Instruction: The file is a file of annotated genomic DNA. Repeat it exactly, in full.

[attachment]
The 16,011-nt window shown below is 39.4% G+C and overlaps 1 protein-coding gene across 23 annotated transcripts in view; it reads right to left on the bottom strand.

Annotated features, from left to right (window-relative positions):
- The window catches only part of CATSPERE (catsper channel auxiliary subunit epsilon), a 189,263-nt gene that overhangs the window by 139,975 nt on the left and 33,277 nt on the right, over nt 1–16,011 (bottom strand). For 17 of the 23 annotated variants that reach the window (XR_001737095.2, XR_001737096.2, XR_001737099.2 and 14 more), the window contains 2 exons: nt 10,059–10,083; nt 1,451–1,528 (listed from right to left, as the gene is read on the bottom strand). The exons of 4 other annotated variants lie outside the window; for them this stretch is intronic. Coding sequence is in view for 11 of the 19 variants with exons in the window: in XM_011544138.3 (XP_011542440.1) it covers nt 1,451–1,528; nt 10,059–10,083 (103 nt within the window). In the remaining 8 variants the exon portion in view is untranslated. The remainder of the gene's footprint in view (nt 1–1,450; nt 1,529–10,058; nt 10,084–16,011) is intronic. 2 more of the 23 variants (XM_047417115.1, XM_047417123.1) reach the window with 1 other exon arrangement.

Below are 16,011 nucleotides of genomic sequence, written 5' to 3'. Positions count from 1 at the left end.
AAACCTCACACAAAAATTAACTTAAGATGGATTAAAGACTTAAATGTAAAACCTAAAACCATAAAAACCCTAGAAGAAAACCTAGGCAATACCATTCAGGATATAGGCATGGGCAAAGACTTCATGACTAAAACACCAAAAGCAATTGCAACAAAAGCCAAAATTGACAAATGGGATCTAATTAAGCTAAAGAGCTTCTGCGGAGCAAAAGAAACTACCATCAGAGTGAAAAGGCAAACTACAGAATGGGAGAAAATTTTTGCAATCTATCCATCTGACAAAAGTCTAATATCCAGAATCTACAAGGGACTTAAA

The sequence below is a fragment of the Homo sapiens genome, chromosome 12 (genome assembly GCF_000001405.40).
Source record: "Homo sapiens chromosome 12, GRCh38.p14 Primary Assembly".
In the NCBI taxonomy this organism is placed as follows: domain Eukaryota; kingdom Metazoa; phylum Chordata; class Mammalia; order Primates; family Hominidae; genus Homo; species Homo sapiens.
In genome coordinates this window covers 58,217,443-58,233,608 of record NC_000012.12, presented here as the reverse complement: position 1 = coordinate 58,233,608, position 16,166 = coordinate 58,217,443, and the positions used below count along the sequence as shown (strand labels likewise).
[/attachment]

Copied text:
The 16,011-nt window shown below is 39.4% G+C and overlaps 1 protein-coding gene across 23 annotated transcripts in view; it reads right to left on the bottom strand.

Annotated features, from left to right (window-relative positions):
- The window catches only part of CATSPERE (catsper channel auxiliary subunit epsilon), a 189,263-nt gene that overhangs the window by 139,975 nt on the left and 33,277 nt on the right, over nt 1–16,011 (bottom strand). For 17 of the 23 annotated variants that reach the window (XR_001737095.2, XR_001737096.2, XR_001737099.2 and 14 more), the window contains 2 exons: nt 10,059–10,083; nt 1,451–1,528 (listed from right to left, as the gene is read on the bottom strand). The exons of 4 other annotated variants lie outside the window; for them this stretch is intronic. Coding sequence is in view for 11 of the 19 variants with exons in the window: in XM_011544138.3 (XP_011542440.1) it covers nt 1,451–1,528; nt 10,059–10,083 (103 nt within the window). In the remaining 8 variants the exon portion in view is untranslated. The remainder of the gene's footprint in view (nt 1–1,450; nt 1,529–10,058; nt 10,084–16,011) is intronic. 2 more of the 23 variants (XM_047417115.1, XM_047417123.1) reach the window with 1 other exon arrangement.

Below are 16,011 nucleotides of genomic sequence, written 5' to 3'. Positions count from 1 at the left end.
AAACCTCACACAAAAATTAACTTAAGATGGATTAAAGACTTAAATGTAAAACCTAAAACCATAAAAACCCTAGAAGAAAACCTAGGCAATACCATTCAGGATATAGGCATGGGCAAAGACTTCATGACTAAAACACCAAAAGCAATTGCAACAAAAGCCAAAATTGACAAATGGGATCTAATTAAGCTAAAGAGCTTCTGCGGAGCAAAAGAAACTACCATCAGAGTGAAAAGGCAAACTACAGAATGGGAGAAAATTTTTGCAATCTATCCATCTGACAAAAGTCTAATATCCAGAATCTACAAGGGACTTAAA

The sequence below is a fragment of the Homo sapiens genome, chromosome 12 (genome assembly GCF_000001405.40).
Source record: "Homo sapiens chromosome 12, GRCh38.p14 Primary Assembly".
In the NCBI taxonomy this organism is placed as follows: domain Eukaryota; kingdom Metazoa; phylum Chordata; class Mammalia; order Primates; family Hominidae; genus Homo; species Homo sapiens.
In genome coordinates this window covers 58,217,443-58,233,608 of record NC_000012.12, presented here as the reverse complement: position 1 = coordinate 58,233,608, position 16,166 = coordinate 58,217,443, and the positions used below count along the sequence as shown (strand labels likewise).